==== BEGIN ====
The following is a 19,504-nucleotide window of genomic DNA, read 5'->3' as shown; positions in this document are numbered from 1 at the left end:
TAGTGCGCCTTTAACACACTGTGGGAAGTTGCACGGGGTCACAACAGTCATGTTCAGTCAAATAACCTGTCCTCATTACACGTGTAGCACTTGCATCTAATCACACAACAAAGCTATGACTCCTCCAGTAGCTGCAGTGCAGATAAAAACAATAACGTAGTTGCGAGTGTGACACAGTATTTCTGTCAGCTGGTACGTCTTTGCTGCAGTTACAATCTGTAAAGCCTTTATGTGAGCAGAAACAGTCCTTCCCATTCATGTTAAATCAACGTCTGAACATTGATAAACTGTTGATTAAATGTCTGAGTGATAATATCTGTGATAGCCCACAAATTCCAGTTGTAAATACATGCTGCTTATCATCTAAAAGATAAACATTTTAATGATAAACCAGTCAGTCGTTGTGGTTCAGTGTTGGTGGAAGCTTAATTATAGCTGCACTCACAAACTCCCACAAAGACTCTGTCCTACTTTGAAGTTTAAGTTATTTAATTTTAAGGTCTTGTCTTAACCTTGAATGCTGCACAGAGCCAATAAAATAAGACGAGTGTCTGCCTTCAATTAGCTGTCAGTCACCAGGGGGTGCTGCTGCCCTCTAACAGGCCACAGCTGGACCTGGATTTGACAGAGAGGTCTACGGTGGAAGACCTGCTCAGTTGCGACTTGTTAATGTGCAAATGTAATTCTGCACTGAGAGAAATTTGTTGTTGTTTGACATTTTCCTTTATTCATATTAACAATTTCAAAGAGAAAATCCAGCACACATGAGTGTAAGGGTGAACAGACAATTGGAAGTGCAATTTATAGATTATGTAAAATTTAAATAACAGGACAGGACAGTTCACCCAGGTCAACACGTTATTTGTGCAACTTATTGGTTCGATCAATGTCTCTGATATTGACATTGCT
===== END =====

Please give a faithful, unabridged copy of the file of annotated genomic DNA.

The following is a 19,504-nucleotide window of genomic DNA, read 5'->3' as shown; positions in this document are numbered from 1 at the left end:
TAGTGCGCCTTTAACACACTGTGGGAAGTTGCACGGGGTCACAACAGTCATGTTCAGTCAAATAACCTGTCCTCATTACACGTGTAGCACTTGCATCTAATCACACAACAAAGCTATGACTCCTCCAGTAGCTGCAGTGCAGATAAAAACAATAACGTAGTTGCGAGTGTGACACAGTATTTCTGTCAGCTGGTACGTCTTTGCTGCAGTTACAATCTGTAAAGCCTTTATGTGAGCAGAAACAGTCCTTCCCATTCATGTTAAATCAACGTCTGAACATTGATAAACTGTTGATTAAATGTCTGAGTGATAATATCTGTGATAGCCCACAAATTCCAGTTGTAAATACATGCTGCTTATCATCTAAAAGATAAACATTTTAATGATAAACCAGTCAGTCGTTGTGGTTCAGTGTTGGTGGAAGCTTAATTATAGCTGCACTCACAAACTCCCACAAAGACTCTGTCCTACTTTGAAGTTTAAGTTATTTAATTTTAAGGTCTTGTCTTAACCTTGAATGCTGCACAGAGCCAATAAAATAAGACGAGTGTCTGCCTTCAATTAGCTGTCAGTCACCAGGGGGTGCTGCTGCCCTCTAACAGGCCACAGCTGGACCTGGATTTGACAGAGAGGTCTACGGTGGAAGACCTGCTCAGTTGCGACTTGTTAATGTGCAAATGTAATTCTGCACTGAGAGAAATTTGTTGTTGTTTGACATTTTCCTTTATTCATATTAACAATTTCAAAGAGAAAATCCAGCACACATGAGTGTAAGGGTGAACAGACAATTGGAAGTGCAATTTATAGATTATGTAAAATTTAAATAACAGGACAGGACAGTTCACCCAGGTCAACACGTTATTTGTGCAACTTATTGGTTCGATCAATGTCTCTGATATTGACATTGCT